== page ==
As you’re in one of the world’s most culturally diverse nations, you can bank on a unique, colourful and vibrant experience as you venture into the mountains.
Highland folk are renowned for ceremonial occasions, where hundreds of pigs or other valuable gifts are given to guests. Many remote tribes have become so grateful for MAF’s aircraft that they will come out to celebrate every time one of our planes land. Make sure you have your camera ready to capture the party!
Here are some flights that receive a dynamic welcome…
‘The airstrip at Junkaral was built in the late 1990s, but fell into disuse,’ says Anton Lutz who works for the Rural Airstrip Agency – an organisation set up in partnership with MAF. ‘The grass had grown tall, but the dream was not dead.’
Many Highlanders know the lasting value of an airstrip and brought every form of hand-held tool to rally together and help.
Pilot Remi remembers the first landing. ‘Looking out of the cockpit, it was obvious that they had put in an incredible amount of work to cut the airstrip out of the forest,’ he says.
‘I touched down and a horde of excited villagers came to meet the plane, and the aircraft was beautifully decorated with flowers and coloured leaves. They picked me up and carried me around as they realised, after all those years, they would finally be able to have planes take off and land from their own airstrip.
‘Looking down on the rugged mountains that have blocked the way to healthcare, education and contact with the outside world for so long, we were amazed again at how the villagers at Junkaral would now be able to fly in and out safely using MAF’s service.’
One year during the ‘Samo’ festival, MAF staff member Nawi Mabo decided to do something different to mark a visit to his home village. Where villagers would traditionally exchange monetary ‘basket payments’ to elderly mothers, Nawi decided to take RACHEL.
RACHEL – short for Remote Area Community Hotspot for Education and Learning – is a computer that builds a wireless network so villagers can access a wealth of education and resources without an internet connection. It would be a gift for the entire community!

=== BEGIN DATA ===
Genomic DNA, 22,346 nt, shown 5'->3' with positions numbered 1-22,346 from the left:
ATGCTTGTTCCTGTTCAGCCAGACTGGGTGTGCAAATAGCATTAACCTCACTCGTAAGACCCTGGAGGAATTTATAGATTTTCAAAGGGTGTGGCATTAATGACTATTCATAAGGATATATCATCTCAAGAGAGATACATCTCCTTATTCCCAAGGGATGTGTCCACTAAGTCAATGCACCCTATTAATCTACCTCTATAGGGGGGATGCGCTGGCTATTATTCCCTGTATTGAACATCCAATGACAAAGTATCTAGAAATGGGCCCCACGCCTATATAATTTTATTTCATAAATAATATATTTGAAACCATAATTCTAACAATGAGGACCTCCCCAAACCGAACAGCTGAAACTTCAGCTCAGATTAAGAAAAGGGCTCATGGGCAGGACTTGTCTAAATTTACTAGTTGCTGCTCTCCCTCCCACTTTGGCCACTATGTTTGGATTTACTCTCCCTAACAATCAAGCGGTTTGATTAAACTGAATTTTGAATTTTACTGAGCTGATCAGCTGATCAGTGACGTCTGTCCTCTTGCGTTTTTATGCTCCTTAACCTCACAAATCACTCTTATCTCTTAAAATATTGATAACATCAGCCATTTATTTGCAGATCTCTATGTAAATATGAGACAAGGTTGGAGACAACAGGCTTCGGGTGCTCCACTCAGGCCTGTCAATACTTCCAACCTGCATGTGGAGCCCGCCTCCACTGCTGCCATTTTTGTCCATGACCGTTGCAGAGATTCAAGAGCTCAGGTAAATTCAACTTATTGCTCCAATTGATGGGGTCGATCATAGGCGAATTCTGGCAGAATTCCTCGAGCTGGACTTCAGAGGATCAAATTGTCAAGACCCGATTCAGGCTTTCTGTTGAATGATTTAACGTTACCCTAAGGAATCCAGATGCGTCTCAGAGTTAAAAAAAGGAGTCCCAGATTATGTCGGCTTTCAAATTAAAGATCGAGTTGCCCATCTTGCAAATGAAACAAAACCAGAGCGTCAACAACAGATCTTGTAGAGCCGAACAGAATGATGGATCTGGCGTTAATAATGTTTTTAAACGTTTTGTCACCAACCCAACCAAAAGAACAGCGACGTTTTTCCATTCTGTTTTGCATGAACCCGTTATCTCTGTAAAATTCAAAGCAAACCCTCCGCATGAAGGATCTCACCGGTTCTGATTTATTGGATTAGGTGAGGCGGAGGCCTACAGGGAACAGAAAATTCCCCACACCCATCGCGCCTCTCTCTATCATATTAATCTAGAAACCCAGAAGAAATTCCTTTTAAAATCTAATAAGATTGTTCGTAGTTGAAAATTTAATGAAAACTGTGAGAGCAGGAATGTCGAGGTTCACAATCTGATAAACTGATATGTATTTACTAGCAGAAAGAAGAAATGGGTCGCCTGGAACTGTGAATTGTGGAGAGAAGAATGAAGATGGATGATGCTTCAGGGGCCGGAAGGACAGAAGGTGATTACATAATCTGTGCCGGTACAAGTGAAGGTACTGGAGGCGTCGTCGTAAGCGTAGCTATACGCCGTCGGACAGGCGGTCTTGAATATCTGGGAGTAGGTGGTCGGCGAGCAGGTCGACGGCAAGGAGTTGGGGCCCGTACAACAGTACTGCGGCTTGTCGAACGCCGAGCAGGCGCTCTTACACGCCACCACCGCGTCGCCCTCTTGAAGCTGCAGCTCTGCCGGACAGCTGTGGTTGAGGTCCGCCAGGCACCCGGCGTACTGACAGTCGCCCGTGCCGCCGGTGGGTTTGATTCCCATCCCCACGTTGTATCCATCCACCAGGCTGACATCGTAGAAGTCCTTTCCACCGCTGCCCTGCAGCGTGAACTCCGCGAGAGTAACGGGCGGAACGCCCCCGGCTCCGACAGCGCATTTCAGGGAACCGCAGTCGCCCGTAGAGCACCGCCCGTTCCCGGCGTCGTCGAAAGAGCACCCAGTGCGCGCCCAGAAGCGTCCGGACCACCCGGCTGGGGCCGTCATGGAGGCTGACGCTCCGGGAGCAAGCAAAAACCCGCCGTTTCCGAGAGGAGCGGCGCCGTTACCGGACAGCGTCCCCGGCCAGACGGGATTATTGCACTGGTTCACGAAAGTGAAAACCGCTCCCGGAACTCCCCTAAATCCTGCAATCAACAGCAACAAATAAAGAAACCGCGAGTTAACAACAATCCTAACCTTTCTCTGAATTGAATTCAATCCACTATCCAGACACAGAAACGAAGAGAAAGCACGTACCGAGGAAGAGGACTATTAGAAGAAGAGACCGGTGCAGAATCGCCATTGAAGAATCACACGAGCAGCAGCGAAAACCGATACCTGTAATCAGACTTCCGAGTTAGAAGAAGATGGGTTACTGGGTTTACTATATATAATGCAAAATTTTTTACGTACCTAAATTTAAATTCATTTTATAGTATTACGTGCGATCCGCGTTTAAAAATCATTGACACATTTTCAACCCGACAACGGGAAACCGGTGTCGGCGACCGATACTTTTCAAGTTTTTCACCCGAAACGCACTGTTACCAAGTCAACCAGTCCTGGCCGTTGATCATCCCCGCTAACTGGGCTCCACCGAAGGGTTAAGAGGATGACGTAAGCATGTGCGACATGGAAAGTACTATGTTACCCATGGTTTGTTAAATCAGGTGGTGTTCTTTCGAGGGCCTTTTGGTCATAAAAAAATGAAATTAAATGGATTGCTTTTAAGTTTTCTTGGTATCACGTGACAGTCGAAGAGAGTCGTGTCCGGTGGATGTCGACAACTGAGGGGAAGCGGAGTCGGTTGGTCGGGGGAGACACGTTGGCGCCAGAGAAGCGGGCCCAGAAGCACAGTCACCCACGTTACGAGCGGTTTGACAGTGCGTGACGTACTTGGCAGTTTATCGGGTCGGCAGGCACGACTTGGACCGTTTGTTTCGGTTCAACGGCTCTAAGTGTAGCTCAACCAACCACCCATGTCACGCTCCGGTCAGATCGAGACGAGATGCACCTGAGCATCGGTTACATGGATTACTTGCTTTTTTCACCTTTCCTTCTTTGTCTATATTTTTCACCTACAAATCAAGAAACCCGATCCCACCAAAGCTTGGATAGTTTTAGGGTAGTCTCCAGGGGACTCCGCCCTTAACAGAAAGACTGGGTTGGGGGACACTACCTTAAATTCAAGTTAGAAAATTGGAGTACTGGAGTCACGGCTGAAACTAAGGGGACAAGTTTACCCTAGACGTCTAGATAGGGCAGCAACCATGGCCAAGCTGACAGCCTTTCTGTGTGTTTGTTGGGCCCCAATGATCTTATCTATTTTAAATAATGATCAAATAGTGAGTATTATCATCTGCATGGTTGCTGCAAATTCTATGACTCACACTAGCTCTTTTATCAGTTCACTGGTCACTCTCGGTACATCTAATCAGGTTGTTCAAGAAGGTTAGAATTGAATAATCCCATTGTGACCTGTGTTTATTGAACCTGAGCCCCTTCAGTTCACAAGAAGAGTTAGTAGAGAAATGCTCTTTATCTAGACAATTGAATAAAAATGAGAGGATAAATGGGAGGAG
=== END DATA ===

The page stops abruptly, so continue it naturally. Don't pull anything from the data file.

Nawi flew to Daru carrying the pioneering gifts, and from there travelled by banana boat to three other villages to set up RACHEL stations. Thanks to his work experience with MAF, he could offer training to all ages, including young people searching for work who would otherwise be cut off from modern technology.
‘The people showed overwhelming appreciation – and are now turning this vital information into practical action,’ says Nawi. ‘Even neighbouring villagers were greatly intrigued and are eager to have RACHEL in their villages, too. As well as training, I explained about MAF and how we help. It was a holiday with a difference – and, by helping others, our actions can bring Christ’s love. It’s very rewarding!’
Some villages are so remote, they have never held a printed book in their own language – let alone heard about the Bible.
One of MAF’s major missions in PNG has been to partner with Bible translation teams, who often spend many decades living among an isolated tribe to get to grips with their dialect and culture so the translation is meaningful and relevant.
At Yimnalem in the Tay area of PNG’s Highlands, MAF was privileged to deliver the first copies of the New Testament in the Tay language – a project that has taken more than 30 years. Villagers turned out dressed in plants and brightly coloured feathers – a truly spectacular and joyous occasion.
Translators Steve and Rhonda Hayward were delighted to hand out the first precious Bibles. Rhonda says, ‘Our history with MAF began in 1983 when we did our first survey hike in the Tay area. The MAF pilots quickly became heroes and dear friends to us. They often sacrificially flew us in very challenging terrain and weather to bring needed supplies, medicines, mail bags and unfailing words of encouragement to us in our very remote and isolated village.’
Medical evacuation flights are part of weekly – and even daily –flying for our PNG pilots. If the weather and timing are right, pilots divert to collect patients in critical need. Many of the passengers rescued by MAF would never make it to hospital, as there are simply no roads connecting Highland communities to larger towns where help is available.
On one flight, pilot Andy Little collected a lady from Mount Tawa. She was pregnant and had fallen badly, causing dizziness and possible trauma to the baby. Crowds of villagers gathered around the plane to witness MAF’s life-saving service.
‘Trips like this make it really clear to me how important MAF’s work in PNG is,’ says Andy, ‘Sometimes a flight in an MAF aircraft is a matter of life or death for people in remote villages scattered across this beautiful country – and I am very pleased to be part of it!’